“I trusted a journalist …”
MPs shocked to discover a liar could have risen so far
“We trusted him – we clearly shouldn’t have done.”
Conservative MPs were trying to understand how a proven liar had come to be given a position of huge responsibility on a generous taxpayer salary. Obviously, this is not the sort of thing that they would ever be involved in. No, this was part of the Never-Ending-Parliamentary-Inquiry-Into-The-Awfulness-Of-The-BBC.
This inquiry has taken many forms over the years. Currently its focus is Martin Bashir, and how he got an interview with Diana, Princess of Wales, 25 years ago. The Sketch finds itself at the interesting life stage where it views the Diana interview as essentially current affairs, while being aware that few people under 30 have much idea what it was. At least with Watergate we had a decent film to help us catch up.
Anyway, late in the last century – hell, late in the last millennium – Prince Charles’s wife gave the BBC an interview in which she talked about how miserable their marriage was. It was a big deal at the time. You have to remember we only had four television channels in those days, and no Netflix. Not much chilling, either, as the Sketch recalls it.
There is now a scandal about the interview and MPs on the Culture Committee were very upset about it. Some might feel there are other more recent scandals that should be exercising them, but not the Sketch. The Sketch is all in favour of going after journalists who behaved badly during the 1990s. Readers wouldn’t believe the jobs that some of them are doing these days.
The committee was talking to Lords Hall and Birt.
Conservative MPs were trying to understand how a proven liar had come to be given a position of huge responsibility on a generous taxpayer salary
Hall and Birt turned out not, disappointingly, to be singers of light comic songs of the sort that used to be so popular in the 1950s, but bureaucrats of the type who manage to reach the top of the BBC: sleek, plausible men who know how to please their masters. Men (and they are almost always men) who seem to attract large salaries but evade blame. Any large organisation has a few, and the Sketch, which knows upon which side the bread is buttered, would just like to put on record how much it admires each and every one of them.
There are two types of BBC Director General: those who resign in scandal, and whose who get out in time. Before the Bashir Affair, there was the Savile Scandal, the McAlpine Mess and the Hutton Report Wrangle.
The Bashir Affair is, Birt noted, “a very difficult story to understand.” He went on to prove this point by trying to explain it. The crucial point was that Bashir was a wrong ’un, “a serial liar on an industrial scale” and “a very skilled confidence trickster”.
MPs seemed incredulous at all this. They were struggling to believe that BBC executives didn’t spot Bashir’s wrongness. Julian Knight, the committee chair, couldn’t believe that the BBC under Hall had rehired Bashir when it was by then known internally that he was a liar. Knight, it should be noted, backed Boris Johnson to be prime minister.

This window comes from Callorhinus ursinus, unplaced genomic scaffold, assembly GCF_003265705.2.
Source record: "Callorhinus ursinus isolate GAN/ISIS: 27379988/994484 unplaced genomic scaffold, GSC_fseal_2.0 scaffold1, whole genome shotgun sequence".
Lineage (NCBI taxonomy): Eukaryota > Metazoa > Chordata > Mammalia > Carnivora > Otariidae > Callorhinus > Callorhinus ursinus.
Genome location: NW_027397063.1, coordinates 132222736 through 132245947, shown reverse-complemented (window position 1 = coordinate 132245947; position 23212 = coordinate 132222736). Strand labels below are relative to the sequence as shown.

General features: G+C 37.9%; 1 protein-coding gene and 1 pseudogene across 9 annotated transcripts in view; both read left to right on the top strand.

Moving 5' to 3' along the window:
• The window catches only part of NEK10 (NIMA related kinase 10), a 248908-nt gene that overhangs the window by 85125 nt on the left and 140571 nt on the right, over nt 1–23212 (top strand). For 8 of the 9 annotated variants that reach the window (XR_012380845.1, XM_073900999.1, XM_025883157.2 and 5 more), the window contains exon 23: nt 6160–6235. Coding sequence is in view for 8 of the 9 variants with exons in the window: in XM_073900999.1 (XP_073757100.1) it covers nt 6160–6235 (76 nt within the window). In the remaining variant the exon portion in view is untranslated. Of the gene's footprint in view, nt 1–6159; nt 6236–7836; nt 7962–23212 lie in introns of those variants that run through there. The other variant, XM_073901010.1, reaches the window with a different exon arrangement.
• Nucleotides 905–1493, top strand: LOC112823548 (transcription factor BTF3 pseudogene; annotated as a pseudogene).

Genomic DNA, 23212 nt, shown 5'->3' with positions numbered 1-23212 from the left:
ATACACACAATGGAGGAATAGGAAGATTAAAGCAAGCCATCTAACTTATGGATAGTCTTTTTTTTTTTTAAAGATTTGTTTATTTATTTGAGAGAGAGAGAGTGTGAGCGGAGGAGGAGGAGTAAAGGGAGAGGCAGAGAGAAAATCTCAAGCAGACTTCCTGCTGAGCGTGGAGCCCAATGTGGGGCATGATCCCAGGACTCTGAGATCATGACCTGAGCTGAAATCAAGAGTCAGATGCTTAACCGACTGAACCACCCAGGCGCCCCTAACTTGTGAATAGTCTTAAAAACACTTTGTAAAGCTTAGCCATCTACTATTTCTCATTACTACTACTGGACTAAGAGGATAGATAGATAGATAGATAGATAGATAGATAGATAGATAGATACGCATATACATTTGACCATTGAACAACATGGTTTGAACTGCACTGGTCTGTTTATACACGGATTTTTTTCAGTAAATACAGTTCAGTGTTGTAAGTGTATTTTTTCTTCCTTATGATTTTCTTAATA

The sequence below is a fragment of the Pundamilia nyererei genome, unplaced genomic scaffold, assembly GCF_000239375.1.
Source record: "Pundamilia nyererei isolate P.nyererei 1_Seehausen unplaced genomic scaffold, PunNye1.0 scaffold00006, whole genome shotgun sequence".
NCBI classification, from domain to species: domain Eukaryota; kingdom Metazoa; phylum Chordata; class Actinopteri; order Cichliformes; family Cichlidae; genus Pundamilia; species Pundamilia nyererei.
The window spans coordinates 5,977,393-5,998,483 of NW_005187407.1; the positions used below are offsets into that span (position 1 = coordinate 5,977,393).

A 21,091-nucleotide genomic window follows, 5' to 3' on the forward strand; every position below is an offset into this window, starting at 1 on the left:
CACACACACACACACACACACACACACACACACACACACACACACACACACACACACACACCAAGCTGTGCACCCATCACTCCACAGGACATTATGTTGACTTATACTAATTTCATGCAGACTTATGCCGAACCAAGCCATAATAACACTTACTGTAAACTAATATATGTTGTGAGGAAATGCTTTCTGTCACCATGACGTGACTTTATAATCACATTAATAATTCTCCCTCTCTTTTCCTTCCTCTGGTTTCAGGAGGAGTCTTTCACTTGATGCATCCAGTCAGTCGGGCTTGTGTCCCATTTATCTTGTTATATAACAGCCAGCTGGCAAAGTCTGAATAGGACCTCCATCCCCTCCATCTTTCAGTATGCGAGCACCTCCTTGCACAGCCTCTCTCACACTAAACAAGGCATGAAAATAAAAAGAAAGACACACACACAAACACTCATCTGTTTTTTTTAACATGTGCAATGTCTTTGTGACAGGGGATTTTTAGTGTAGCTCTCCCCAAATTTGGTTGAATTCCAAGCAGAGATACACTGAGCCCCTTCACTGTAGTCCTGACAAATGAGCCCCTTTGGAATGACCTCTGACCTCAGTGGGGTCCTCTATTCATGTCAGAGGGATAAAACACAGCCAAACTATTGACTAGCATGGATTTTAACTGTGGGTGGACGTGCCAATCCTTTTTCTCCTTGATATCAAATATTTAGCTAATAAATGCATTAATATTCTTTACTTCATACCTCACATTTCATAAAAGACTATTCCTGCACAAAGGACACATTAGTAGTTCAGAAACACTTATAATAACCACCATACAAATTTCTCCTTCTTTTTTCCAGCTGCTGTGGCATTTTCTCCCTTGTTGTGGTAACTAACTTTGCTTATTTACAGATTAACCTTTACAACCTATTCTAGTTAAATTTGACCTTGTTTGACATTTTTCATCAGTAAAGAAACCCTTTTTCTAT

Birt, director general at the time of the Diana interview, was smooth and self-confident. Tory Steve Brine wanted to know why he hadn’t been suspicious when Bashir secured the interview. But, as Birt told him, “you wouldn’t stare a gift horse in the mouth.” Given that Diana gave the interview with every evidence of enthusiasm and declared herself pleased with the result, it’s not exactly clear what rat there was to smell.
Could Birt really not remember more details, Brine asked, and was magnificently patronised in response: “You’re a young man. In 25 years time you’ll find you struggle to remember the detail of lots of things in your life.” If, in 25 years, Brine is as sharp as Birt was on Tuesday, he will be very happy.
Hall had a tougher time of it, explaining why Bashir wasn’t fired when first exposed and then, after he’d gone to work in the US, had been rehired. “We decided that we would give him a second chance,” he said, several times. Tories were scornful of this. It is probably coincidental that it’s exactly the line David Cameron used about his own decision to hire a scandal-mired journalist, Andy Coulson.
Knight’s team had calculated that, in his recent role covering religion for the BBC, he was paid at least £250,000 over three years and filed around six reports. “£40,000 a time,” he sneered. “Quite nice work if you can get it, Lord Hall.”
Hall looked a little sad. He’s in the House of Lords now. £40,000-an-appearance jobs are exactly the sort of thing he ought to be lining up, instead of answering questions from grumpy MPs.
“At core here,” Hall explained. “I trusted a journalist. That trust was misplaced.”
It’s not a mistake that members of parliament would ever make.
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